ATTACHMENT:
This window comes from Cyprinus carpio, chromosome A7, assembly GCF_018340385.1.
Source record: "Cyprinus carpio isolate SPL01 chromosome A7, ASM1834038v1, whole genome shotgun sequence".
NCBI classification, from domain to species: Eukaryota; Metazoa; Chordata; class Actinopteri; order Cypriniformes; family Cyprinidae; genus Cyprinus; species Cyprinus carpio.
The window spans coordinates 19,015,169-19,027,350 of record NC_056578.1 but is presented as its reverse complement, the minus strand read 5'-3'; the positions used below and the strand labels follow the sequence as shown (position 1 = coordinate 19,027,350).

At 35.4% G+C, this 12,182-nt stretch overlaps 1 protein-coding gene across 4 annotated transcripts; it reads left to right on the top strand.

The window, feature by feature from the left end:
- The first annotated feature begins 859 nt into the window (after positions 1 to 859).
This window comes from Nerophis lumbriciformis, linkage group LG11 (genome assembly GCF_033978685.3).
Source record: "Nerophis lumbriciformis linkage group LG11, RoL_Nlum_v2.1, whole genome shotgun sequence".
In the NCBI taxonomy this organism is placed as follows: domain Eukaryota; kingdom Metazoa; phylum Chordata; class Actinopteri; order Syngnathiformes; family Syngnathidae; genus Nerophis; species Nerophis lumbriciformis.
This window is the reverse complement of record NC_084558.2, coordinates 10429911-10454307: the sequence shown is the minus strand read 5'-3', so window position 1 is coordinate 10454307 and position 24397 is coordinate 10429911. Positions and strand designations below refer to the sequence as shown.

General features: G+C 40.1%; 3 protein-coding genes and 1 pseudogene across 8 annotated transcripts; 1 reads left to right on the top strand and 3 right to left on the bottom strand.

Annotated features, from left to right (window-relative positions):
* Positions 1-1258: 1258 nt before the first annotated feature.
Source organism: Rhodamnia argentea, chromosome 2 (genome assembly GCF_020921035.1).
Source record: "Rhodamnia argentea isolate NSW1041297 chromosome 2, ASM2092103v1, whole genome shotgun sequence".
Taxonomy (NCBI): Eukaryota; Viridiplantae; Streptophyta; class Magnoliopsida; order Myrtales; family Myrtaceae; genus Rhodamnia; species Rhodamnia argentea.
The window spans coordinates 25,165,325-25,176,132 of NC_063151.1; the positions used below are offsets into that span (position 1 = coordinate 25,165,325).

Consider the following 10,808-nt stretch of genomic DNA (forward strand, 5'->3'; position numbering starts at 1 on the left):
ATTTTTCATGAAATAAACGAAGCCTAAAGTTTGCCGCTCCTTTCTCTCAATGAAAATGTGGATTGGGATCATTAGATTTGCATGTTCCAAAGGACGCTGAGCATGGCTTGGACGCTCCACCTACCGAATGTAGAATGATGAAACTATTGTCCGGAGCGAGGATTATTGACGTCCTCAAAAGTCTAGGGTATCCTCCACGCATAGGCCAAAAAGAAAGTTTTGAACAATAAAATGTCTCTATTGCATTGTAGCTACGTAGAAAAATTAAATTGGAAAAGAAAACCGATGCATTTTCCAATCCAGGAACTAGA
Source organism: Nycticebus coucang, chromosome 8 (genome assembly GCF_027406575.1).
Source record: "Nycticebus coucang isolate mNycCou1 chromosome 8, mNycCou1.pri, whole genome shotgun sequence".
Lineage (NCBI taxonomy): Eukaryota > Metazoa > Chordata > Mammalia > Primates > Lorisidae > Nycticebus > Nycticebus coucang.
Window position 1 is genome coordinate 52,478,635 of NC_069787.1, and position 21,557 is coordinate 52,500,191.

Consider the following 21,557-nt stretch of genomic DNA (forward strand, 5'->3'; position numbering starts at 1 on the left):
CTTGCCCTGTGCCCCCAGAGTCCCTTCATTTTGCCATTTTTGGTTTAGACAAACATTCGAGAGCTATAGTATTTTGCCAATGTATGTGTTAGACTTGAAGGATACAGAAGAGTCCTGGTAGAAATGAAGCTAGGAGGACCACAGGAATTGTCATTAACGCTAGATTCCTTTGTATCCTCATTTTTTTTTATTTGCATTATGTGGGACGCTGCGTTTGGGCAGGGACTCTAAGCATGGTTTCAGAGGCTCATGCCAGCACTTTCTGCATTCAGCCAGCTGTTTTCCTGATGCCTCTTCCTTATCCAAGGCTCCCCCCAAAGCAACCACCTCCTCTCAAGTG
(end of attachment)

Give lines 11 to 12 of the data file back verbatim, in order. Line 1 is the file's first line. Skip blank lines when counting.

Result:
This window is the reverse complement of record NC_084558.2, coordinates 10429911-10454307: the sequence shown is the minus strand read 5'-3', so window position 1 is coordinate 10454307 and position 24397 is coordinate 10429911. Positions and strand designations below refer to the sequence as shown.

General features: G+C 40.1%; 3 protein-coding genes and 1 pseudogene across 8 annotated transcripts; 1 reads left to right on the top strand and 3 right to left on the bottom strand.